The neoclassical building that houses “Nitra gallery” is located in a historical neighborhood of the upper city center of Thessaloniki, at a short distance from the ancient Roman forum. This part of the city was considered ideal for the project not only for its architectural and historical significance but also because during the past decade it has become a new “home” for the local artistic community. The building, which is an excellent example of interwar architecture of Thessaloniki was completed in 1926 and was renovated in 2006.
The gallery is located on the left edge of the building’s ground floor. Two large openings on the front provide plenty of natural light into the space and enable viewing of the artwork from outside. The facade, which occupies one of the narrow sides of the floor plan remained clear, without any interference or signage. The gallery’s name appears on the glass of the window next to the entrance door. The floor plan is divided into four, almost equal parts. The reception desk and the office are located on the right side of the floor plan, in front of the main entrance. Behind the office, a small storeroom was created and just behind it the washroom. The entire left side of the floor plan was reserved for the gallery. Towards the back end of this side, where natural light is insufficient, is the projection space. On its left side is a narrow recess in the wall, covered with three large doors in order to create a second hidden layer for storage purposes.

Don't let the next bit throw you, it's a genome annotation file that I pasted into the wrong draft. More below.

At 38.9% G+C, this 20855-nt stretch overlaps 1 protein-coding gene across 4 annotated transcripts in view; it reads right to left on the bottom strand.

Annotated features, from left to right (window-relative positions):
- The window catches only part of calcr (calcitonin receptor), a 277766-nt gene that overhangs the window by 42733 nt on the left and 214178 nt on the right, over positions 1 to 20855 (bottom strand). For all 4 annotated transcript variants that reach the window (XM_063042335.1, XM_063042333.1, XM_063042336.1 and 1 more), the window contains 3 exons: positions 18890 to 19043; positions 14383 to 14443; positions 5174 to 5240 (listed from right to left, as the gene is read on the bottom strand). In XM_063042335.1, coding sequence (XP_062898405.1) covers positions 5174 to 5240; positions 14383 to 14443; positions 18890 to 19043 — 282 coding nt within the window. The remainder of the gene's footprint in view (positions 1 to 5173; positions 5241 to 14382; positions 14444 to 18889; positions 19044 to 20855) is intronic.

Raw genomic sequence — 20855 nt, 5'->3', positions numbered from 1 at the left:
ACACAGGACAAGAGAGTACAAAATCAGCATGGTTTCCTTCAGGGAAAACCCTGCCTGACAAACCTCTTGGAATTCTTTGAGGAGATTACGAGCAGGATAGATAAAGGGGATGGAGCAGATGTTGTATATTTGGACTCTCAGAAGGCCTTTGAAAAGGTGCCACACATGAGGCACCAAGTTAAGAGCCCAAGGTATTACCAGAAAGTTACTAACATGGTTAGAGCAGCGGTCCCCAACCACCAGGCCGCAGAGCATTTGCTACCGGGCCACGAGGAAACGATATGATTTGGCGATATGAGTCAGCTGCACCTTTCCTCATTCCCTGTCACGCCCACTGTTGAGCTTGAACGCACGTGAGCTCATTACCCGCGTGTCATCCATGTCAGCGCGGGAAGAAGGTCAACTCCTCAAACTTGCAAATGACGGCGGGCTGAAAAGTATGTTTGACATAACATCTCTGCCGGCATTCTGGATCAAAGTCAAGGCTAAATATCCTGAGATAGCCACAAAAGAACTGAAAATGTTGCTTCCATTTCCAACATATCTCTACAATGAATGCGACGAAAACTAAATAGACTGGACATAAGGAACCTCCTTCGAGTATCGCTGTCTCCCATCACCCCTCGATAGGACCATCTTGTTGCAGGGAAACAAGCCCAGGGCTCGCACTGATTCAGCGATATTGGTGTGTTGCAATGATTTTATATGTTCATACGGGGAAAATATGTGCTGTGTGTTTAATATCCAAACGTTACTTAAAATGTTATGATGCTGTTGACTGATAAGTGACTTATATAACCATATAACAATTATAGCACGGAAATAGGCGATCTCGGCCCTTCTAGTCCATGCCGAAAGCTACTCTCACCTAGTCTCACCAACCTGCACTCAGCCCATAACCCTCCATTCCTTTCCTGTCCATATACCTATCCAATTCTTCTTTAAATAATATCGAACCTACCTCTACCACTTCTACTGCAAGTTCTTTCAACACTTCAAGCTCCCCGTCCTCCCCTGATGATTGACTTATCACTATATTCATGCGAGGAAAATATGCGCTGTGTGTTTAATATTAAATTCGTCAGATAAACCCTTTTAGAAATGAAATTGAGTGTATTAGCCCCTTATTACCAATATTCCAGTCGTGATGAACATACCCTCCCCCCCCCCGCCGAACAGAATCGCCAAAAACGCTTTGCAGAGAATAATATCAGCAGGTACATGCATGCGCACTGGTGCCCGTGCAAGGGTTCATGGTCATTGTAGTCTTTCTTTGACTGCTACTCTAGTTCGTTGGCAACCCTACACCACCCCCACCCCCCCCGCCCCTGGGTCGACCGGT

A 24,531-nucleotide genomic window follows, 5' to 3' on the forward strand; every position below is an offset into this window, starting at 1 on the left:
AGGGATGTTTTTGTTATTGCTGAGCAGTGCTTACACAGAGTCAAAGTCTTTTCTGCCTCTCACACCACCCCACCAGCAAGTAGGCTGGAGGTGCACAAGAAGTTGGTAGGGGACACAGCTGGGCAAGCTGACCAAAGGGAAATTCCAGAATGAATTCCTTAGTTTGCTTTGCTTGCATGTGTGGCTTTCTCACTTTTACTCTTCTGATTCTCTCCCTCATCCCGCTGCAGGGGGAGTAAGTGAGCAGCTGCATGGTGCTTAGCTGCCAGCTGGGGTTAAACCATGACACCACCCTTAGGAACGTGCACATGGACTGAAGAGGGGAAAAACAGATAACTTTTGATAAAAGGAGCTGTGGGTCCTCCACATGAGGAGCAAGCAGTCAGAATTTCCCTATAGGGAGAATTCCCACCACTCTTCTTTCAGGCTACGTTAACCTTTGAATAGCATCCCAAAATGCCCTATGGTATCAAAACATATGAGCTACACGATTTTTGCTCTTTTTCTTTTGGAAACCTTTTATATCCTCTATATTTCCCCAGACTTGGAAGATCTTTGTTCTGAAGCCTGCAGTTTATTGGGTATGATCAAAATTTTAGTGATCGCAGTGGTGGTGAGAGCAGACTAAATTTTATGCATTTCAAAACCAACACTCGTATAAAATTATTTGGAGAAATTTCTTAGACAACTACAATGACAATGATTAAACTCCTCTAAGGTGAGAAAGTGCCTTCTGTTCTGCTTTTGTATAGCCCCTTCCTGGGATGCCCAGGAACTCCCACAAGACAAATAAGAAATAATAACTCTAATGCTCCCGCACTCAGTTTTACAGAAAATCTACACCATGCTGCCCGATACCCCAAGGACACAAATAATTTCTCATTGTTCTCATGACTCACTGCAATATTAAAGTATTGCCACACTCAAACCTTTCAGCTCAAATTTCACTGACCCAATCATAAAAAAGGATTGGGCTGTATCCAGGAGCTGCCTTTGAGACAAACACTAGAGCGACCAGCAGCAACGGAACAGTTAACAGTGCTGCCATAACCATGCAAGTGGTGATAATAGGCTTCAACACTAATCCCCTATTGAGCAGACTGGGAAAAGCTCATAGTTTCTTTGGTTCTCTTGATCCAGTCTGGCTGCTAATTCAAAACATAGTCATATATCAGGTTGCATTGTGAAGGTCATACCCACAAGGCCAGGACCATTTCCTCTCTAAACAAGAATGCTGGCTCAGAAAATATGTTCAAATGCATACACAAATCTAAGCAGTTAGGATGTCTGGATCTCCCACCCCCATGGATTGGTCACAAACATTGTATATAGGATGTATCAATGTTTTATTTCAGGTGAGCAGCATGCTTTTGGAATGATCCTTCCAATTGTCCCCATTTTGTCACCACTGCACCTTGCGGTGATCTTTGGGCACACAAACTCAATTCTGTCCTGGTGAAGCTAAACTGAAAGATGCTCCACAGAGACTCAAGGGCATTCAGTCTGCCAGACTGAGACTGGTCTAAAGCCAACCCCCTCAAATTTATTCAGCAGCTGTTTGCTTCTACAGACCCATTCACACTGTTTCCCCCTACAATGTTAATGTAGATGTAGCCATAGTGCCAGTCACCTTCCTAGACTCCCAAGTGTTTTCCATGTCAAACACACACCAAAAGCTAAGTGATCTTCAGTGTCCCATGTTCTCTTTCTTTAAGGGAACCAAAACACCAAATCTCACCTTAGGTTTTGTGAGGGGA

In order to gain the maximum free space for exhibition, all other functions (office – reception – warehouse – wc) are concentrated in the same area of the floor plan, which is highlighted by the cozy plywood paneling. The office is open from both sides towards the gallery, in order to achieve easy access and best visual communication between these spaces. Two separate workstations and a spacious cabinets system along the right wall were incorporated into the office area. The cabinets cover the storage and archiving needs of the gallery, while the top side of the lower cabinets serves as a counter, at the same height of the desks. The door that leads to the storage room is also made of plywood and therefore, the background wall of the office appears uninterrupted. The first workstation upon entering the gallery also serves as a reception desk.
In order to achieve adequate lighting for both the overall space and the exhibited artwork, in-ceiling light fixtures were mounted centrally on each of the three exhibition sub-spaces, as well as LED spotlights running on white rails, covering the lighting needs of the artwork.